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(760 words)

Author(s): Koller, Aaron
The so-called ‘law of attenuation’ is a phonological process which has been posited in order to explain the shift of /a/ vowels to /i/ in certain environments. Most commonly, it is said to be the complement of Philippi’s Law (Philippi’s Law), which states that /i/ changes to /a/ in closed stressed syllables, e.g., * gínt > גַּת gáṯ ‘wine-press’, * dibbírnū > דִּבַּרְנוּ dibbarnū ‘we spoke’. The law of attenuation seeks to explain the shift of /a/ > /i/ in closed unstressed syllables. Joüon (1923:74–75) states that this process is very common, and it has been employed to explain a …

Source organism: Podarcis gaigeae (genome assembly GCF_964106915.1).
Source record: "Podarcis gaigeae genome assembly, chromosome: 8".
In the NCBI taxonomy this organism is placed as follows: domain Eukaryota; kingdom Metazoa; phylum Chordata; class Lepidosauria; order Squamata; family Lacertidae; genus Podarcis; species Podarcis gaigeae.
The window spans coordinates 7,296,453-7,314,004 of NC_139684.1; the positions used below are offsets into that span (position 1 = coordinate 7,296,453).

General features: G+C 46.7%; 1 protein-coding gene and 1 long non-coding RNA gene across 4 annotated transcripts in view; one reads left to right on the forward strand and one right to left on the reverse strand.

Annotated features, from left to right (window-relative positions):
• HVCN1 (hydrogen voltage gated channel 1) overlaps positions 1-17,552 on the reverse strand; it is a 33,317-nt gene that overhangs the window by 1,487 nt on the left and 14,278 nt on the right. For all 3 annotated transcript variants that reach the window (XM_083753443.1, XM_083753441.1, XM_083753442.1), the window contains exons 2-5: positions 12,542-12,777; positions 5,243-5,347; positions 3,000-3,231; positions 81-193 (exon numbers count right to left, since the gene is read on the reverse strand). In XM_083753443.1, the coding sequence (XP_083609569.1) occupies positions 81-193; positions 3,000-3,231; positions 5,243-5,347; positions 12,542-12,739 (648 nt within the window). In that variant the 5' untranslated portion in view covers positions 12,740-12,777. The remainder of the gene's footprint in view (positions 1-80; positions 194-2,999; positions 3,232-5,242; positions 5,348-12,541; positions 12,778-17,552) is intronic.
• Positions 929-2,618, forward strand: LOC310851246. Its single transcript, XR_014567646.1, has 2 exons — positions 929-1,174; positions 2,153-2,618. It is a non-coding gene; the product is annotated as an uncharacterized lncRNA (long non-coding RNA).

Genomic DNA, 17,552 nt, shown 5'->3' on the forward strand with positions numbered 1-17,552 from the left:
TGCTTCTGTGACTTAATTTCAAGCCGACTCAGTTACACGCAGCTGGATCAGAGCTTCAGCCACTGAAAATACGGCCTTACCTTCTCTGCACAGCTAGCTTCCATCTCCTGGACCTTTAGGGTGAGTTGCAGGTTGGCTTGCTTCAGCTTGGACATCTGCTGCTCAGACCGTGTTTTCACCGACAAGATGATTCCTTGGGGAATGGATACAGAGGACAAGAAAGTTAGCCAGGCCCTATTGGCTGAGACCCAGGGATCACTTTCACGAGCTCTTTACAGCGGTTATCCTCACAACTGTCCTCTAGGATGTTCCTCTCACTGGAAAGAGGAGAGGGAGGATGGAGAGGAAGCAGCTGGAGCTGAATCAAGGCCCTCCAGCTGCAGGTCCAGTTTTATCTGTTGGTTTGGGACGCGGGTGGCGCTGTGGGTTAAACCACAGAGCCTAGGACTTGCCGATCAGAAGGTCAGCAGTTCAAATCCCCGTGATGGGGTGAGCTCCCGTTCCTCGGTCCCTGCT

(597 words)

Author(s): Koller, Aaron
Phonetically, affricates are consonants which begin with a plosive sound (a quick release of air following complete closure somewhere in the vocal tract) followed by homorganic audible friction. Sounds such as English <ch>, pronounced [tʃ], or Israeli <צ>, pronounced [ts], are affricates. Although the phonetic definition of an affricate is clear, its phonological reality is less so. Since the work of Trubetzkoy and Martinet (see Martinet 1939), linguists have wondered how to distinguish true affricates, which are perceived as monophonem…